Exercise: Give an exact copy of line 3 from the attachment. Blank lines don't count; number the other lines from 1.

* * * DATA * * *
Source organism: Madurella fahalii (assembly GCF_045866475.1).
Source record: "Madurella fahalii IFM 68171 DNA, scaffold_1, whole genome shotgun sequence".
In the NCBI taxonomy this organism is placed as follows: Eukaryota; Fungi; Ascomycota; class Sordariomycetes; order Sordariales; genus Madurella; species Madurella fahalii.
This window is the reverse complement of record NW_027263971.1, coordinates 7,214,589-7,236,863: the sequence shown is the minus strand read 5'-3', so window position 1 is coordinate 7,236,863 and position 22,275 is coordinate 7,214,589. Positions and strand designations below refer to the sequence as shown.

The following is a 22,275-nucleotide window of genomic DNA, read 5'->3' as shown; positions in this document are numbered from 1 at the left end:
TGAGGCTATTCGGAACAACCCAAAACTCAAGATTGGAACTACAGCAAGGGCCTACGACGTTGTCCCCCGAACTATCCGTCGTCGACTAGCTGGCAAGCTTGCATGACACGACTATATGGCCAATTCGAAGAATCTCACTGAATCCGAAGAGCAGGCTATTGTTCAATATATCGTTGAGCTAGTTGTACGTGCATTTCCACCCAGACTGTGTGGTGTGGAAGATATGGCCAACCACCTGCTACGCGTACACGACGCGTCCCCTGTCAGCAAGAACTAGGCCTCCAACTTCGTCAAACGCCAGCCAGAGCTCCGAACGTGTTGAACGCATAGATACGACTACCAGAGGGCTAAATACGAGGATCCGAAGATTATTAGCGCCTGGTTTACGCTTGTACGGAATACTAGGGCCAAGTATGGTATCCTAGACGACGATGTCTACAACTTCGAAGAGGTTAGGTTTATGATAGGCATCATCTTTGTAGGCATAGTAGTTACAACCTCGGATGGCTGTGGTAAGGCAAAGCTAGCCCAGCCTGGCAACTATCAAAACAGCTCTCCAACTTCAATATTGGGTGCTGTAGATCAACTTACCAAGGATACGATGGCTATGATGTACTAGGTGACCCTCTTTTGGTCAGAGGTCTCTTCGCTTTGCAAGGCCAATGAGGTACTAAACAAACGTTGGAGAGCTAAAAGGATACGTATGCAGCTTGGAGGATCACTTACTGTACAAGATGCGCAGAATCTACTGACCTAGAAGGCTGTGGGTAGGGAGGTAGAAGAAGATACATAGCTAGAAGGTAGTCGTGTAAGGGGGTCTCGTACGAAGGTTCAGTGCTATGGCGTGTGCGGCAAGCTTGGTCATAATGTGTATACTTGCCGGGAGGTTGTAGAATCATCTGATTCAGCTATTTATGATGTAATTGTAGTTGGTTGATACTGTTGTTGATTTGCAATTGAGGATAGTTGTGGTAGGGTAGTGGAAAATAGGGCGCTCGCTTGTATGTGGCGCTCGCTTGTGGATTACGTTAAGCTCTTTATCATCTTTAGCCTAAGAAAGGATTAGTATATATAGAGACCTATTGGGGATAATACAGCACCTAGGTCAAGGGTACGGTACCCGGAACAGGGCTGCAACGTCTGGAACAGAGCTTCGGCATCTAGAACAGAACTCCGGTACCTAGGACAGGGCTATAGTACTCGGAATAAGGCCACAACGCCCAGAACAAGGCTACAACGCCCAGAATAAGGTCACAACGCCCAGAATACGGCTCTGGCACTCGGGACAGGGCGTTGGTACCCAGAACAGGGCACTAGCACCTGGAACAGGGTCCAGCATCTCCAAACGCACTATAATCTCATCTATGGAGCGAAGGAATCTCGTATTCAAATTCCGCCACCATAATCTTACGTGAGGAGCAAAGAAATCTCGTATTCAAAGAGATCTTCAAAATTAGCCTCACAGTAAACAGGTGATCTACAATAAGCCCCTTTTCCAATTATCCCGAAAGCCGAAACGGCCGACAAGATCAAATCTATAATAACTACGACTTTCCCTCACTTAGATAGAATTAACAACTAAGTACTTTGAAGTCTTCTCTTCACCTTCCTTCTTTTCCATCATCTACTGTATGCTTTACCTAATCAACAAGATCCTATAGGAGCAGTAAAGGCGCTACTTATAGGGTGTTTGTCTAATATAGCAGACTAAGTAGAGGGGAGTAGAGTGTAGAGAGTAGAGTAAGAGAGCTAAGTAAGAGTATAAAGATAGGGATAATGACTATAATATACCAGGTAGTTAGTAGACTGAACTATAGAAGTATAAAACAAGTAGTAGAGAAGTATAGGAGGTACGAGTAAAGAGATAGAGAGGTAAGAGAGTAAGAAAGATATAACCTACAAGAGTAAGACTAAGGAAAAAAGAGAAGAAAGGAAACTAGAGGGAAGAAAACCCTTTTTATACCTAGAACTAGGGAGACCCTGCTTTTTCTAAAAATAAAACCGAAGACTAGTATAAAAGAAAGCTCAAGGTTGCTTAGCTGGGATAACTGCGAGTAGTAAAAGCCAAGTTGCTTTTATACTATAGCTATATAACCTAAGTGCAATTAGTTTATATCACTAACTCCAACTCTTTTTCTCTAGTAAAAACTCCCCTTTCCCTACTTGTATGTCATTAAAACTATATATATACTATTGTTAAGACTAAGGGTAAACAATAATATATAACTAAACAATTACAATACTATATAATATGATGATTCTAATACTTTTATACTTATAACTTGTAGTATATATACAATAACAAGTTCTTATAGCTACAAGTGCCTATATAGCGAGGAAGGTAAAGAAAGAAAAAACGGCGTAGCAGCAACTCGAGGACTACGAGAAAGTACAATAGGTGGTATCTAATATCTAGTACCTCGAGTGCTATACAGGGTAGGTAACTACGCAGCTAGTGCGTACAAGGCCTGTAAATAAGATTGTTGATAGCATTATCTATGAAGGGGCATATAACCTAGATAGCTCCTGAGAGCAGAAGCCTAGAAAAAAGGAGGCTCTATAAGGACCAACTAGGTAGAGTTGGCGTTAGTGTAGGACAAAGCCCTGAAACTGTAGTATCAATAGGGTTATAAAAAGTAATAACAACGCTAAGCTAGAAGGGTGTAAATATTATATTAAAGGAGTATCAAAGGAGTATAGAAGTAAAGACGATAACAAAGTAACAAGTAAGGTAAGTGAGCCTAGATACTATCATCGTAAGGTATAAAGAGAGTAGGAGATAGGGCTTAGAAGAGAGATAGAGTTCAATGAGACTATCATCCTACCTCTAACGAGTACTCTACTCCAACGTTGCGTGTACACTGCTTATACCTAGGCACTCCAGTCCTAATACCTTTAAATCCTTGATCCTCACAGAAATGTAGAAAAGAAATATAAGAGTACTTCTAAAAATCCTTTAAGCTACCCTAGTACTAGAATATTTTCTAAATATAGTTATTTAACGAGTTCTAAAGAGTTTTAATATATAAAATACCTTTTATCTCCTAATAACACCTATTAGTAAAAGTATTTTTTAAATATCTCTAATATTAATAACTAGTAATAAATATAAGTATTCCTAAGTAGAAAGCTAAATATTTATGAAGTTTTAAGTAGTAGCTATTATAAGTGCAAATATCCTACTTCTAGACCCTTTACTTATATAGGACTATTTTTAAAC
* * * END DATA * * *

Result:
In the NCBI taxonomy this organism is placed as follows: Eukaryota; Fungi; Ascomycota; class Sordariomycetes; order Sordariales; genus Madurella; species Madurella fahalii.